I have some data, and I expect that part of the data will fit to a power law, and part of the data to a line. Here's a made up example of some similar data:

enter image description here

Where I've made the red part a quadratic with some error, and the blue part a line with some error, just for illustration.

Now supposed I don't know where this clear break between the functions is because it was data I just took in. I want to essentially find this point by choosing points throughout the data range, and for each point, suppose that's the "break point", and try fitting a power law to the left of it and a line to the right, and getting the R Squared value for each section, and minimizing the total error.

My question is, if I have the R Squared for each section, what's the best way to minimize the "total error"? Do I want to minimize simply $R_{power}^2 + R_{linear}^2$?

Edit: To clarify, I don't know the actual exponent of the power law, or the slope of the line. I'll be fitting a general power law of the form $ax^b$ and a line $mx+c$ to the two regions (so it's not a matter of just finding the divider between the region for two known functions).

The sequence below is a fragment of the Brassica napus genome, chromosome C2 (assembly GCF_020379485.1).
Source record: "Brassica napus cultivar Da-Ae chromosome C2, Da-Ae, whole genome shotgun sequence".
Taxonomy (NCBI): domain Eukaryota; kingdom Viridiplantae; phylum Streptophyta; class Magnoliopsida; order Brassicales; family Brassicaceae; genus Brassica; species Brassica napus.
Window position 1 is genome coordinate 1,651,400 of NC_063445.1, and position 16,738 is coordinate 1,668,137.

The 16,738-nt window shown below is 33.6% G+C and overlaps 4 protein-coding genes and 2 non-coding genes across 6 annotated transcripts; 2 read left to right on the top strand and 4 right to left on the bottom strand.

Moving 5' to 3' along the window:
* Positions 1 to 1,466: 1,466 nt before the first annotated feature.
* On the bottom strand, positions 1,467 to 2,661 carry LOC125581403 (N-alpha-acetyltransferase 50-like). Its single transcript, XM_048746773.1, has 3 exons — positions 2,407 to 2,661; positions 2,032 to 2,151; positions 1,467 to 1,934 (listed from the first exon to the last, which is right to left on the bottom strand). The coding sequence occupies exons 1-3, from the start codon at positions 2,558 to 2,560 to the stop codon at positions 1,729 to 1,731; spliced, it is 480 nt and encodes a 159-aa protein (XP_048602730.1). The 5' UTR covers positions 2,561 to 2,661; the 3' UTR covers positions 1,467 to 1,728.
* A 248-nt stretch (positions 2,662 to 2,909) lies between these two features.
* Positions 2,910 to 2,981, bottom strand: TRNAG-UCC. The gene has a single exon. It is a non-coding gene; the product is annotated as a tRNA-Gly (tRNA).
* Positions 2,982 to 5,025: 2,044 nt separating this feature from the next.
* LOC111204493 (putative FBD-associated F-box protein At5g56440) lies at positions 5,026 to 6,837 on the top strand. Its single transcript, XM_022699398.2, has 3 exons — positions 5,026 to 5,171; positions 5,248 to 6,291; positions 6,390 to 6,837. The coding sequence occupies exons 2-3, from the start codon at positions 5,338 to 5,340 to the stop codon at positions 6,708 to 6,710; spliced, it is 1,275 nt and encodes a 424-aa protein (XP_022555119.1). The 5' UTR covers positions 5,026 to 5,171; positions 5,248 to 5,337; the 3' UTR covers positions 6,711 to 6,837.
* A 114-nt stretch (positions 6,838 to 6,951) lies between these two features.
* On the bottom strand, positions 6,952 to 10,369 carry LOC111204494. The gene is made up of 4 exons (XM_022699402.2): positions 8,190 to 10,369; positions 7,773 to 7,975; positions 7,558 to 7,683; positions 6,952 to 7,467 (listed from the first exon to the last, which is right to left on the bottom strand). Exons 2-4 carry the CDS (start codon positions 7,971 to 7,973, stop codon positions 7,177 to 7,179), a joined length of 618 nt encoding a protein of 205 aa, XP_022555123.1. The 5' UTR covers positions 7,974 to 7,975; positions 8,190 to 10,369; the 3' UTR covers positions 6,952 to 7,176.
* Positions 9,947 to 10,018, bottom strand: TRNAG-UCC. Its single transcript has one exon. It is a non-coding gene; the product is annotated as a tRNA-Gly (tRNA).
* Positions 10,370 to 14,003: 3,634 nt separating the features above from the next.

• $\begingroup$ You could try to instead fit the entire thing to a function on the form $f_{\text{power}}e^{-\alpha x}+f_{\text{linear}}(1-e^{-\alpha x})$, and optimize the value of the parameter $\alpha$. This way, the power-part dies off as $x$ grows, leaving the linear part. This way you dont have to worry about having two different functions. Edit: $x$ is supposed to be whatever the $x$-axis of your plot is. $\endgroup$ – Morten Oct 27 '14 at 15:30
  • $\begingroup$ @Morten, is that actually better? That's introducing stuff into the fitting that shouldn't actually be there, and the two original functions are still basically there, even if they're added... $\endgroup$ – F dot Floss Oct 27 '14 at 15:34
  • $\begingroup$ @F dot Floss, Edit: It doesn't add anything new into the problem beyond what you had already done. Your cutoff-point introduces an additional degree of freedom into the fit, which you have to optimize. They way you propose is basically fitting your function to $f_{\text{power}}s(x)+f_{\text{linear}}(1-s(x))$, where $s(x)$ is a step function which is $s(x)=1$ for $0\le x \le \alpha$, and $s(x)=0$ for $x>\alpha$. $\endgroup$ – Morten Oct 27 '14 at 15:51

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